Stockmarket rout boosts investment platform as Britons rush for cheap shares
More than 30,000 new customers bought shares and funds through AJ Bell in the six months to March 31, which included the period after the stock market meltdown in late February
AJ Bell has pulled in a record number of savers as Britons rushed to snap up cheap shares following the stockmarket rout.
More than 30,000 new customers bought shares and funds through the investment platform in the six months to March 31, which included the period after the stock market meltdown in late February.
And the platform’s popularity has continued during the lockdown, as AJ Bell’s chief executive and founder Andy Bell said Covid-19 was making households pay more attention to their finances.
Bell said: People tend to come to an investment platform shortly after a life event that’s happened which makes them review their finances – whether it’s a redundancy or a marriage or a retirement or a divorce.
I do wonder whether Covid has become one of those life events that’s made people think, ‘Actually, I need to check my finances are in order, he said.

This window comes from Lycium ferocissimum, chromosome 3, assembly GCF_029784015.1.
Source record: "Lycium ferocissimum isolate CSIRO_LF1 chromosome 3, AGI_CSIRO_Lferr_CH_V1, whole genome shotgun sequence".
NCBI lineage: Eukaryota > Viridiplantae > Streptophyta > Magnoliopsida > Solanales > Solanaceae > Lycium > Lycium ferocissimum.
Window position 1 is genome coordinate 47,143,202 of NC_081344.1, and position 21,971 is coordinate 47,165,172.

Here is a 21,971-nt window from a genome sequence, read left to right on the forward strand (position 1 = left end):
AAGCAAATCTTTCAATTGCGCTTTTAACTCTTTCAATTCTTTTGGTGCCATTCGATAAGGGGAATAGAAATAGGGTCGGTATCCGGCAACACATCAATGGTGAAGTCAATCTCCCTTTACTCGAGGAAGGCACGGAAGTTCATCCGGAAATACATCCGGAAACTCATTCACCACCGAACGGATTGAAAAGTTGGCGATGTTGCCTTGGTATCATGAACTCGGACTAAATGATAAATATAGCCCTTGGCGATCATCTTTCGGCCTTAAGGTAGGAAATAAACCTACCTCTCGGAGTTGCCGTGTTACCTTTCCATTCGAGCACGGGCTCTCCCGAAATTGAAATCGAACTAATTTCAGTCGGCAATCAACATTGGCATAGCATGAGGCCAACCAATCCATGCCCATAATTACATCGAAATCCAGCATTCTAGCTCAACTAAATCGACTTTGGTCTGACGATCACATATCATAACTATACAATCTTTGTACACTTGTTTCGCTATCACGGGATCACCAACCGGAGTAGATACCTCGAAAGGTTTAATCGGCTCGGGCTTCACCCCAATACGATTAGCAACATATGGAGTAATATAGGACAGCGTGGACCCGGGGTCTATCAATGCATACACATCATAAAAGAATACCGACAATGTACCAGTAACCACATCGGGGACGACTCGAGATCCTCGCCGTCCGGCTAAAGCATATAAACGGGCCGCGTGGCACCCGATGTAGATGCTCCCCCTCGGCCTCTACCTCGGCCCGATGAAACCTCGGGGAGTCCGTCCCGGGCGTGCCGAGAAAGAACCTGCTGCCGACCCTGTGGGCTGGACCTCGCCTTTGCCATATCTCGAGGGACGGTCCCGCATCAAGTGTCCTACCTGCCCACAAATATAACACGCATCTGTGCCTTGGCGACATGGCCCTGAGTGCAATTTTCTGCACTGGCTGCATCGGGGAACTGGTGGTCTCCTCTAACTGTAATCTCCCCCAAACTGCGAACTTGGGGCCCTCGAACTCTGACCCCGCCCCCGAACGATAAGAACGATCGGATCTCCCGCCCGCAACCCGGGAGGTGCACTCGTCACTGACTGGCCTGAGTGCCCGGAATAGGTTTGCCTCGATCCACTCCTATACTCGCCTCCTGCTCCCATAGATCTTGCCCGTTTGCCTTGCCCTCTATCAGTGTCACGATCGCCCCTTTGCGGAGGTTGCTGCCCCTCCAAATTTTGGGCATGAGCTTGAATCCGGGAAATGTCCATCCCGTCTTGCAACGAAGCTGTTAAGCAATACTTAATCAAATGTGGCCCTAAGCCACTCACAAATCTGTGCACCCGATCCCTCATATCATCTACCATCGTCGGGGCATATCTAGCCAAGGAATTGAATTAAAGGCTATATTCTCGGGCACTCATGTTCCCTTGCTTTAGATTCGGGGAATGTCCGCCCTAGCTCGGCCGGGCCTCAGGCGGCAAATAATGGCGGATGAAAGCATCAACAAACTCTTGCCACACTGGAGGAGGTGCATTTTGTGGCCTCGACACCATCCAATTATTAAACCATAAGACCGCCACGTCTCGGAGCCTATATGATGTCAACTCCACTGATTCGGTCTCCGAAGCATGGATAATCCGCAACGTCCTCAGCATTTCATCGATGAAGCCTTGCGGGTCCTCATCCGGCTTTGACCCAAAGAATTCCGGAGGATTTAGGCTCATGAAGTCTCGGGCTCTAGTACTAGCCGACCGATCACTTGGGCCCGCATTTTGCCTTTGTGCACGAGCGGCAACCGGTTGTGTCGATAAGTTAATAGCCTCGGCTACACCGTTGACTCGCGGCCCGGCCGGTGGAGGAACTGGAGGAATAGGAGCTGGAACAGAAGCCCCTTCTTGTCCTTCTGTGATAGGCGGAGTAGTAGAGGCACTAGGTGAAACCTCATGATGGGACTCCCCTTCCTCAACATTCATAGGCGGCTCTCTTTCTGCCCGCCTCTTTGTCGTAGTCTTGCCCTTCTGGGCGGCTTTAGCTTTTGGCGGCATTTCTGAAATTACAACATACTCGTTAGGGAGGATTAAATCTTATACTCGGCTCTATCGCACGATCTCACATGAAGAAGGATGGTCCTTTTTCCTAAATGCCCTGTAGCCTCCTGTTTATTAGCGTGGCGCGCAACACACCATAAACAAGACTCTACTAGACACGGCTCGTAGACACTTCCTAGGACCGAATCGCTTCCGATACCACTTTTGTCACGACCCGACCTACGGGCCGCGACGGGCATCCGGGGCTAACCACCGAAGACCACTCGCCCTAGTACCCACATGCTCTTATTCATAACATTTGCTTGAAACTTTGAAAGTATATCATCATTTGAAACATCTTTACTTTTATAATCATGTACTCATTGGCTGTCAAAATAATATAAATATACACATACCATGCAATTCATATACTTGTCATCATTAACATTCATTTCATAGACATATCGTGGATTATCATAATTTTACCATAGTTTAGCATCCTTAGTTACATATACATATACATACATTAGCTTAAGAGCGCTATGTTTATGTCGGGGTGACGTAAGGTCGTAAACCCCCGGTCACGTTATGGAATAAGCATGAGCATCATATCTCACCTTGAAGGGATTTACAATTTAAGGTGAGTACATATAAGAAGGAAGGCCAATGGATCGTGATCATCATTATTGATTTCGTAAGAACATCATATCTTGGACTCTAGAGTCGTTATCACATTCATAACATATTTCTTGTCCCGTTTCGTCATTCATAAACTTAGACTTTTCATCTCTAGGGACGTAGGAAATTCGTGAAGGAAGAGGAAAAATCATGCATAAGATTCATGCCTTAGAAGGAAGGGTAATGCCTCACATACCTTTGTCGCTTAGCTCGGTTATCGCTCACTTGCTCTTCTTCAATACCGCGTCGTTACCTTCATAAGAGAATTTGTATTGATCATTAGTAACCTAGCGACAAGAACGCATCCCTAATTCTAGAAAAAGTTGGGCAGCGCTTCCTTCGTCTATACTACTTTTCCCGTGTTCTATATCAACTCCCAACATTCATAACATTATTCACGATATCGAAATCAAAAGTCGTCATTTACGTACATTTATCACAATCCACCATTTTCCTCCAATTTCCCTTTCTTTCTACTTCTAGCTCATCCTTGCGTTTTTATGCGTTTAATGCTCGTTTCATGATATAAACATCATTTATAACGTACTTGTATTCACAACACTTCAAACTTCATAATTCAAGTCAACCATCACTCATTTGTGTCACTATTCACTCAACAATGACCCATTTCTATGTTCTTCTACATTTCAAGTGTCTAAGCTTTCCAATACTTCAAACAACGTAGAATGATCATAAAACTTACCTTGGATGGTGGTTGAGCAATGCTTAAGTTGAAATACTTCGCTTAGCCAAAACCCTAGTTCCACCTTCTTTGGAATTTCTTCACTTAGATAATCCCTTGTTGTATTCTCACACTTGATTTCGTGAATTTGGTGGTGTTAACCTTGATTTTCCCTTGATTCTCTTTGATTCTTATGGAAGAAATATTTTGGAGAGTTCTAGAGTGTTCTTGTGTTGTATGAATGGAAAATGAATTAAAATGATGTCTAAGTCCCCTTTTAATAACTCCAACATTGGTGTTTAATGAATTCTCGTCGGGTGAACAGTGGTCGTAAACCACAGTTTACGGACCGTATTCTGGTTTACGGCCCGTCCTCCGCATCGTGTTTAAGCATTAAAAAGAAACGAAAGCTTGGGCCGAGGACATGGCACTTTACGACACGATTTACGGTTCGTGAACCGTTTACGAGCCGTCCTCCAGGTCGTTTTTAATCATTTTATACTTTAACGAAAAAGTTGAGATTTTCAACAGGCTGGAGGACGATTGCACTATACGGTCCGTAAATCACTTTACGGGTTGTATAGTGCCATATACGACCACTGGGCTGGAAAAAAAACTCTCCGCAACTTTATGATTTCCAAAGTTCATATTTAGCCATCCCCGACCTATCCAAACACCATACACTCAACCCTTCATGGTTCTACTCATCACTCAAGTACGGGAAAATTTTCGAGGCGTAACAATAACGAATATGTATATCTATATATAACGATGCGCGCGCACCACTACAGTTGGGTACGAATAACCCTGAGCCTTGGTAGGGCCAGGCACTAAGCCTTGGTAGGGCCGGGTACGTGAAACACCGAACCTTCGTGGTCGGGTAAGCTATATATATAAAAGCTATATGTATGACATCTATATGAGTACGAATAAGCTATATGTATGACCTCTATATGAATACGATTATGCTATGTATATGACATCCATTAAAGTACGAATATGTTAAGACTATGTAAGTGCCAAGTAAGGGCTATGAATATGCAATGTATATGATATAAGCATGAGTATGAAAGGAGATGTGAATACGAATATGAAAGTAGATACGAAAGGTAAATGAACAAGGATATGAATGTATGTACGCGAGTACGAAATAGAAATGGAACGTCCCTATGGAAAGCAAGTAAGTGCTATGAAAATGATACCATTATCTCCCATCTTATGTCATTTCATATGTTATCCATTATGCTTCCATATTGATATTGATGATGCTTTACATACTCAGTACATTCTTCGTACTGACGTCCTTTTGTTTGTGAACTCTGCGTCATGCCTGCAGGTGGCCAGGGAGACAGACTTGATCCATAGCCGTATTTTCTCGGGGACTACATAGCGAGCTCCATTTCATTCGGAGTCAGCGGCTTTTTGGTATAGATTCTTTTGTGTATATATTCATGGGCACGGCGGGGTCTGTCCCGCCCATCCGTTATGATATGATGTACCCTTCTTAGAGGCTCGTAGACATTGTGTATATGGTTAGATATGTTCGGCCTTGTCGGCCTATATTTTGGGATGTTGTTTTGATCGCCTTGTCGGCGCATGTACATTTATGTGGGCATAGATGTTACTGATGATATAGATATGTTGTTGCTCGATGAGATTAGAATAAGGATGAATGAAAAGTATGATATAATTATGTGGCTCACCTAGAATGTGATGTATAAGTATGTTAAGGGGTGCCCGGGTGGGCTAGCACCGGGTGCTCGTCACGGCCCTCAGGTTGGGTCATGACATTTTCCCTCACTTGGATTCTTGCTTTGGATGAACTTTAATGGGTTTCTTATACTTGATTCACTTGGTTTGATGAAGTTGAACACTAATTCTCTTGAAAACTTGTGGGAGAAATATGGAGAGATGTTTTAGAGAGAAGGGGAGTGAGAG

In total, the platform received £2.5bn of savers’ money over the six-month period.
Hundreds of billions of pounds was wiped off the FTSE 100 in a matter of days in late February as fears about the pandemic spread around the word. During this period, AJ Bell saw a flurry of customers selling their shares and funds on its platform. Normally, the ratio of buys to sells is 70 per cent to 30 per cent, but this slipped to 50:50 for a few days as panic set in.
Bell added: Since then we’ve seen enhanced buying activity – people buying direct shares. If you look on the day, people are just buying and selling whatever’s in the press at the time.
Shell was the most popular stock on its platform in the last month, after plummeting 53 per cent from when the rout began on February 24 to a low on March 18.
Since then though, it has rebounded by 40 per cent as investors have taken advantage of the lower price to buy in.
Bell added that there had been a slight rise in the popularity of investment funds: ‘When people get nervous they tend to want to leave it to the experts.’
The increase in customer numbers pushed AJ Bell’s revenues up by 22 per cent to £60.9million in the six months to March, while profit climbed 28 per cent to £22.7million.
The firm, which has chosen not to claim any Government money or furlough any staff, will still pay an interim dividend of 1.5p to shareholders, the same as last year. Bell said: It was never right that we could take furlough money. We’re a big enough business to withstand that.
We took a view that if we were going to take furlough money or any Government scheme, we’d come under pressure later down the line when we wanted to pay a dividend or a bonus to senior management. There was a degree of principle in our decision there, he said.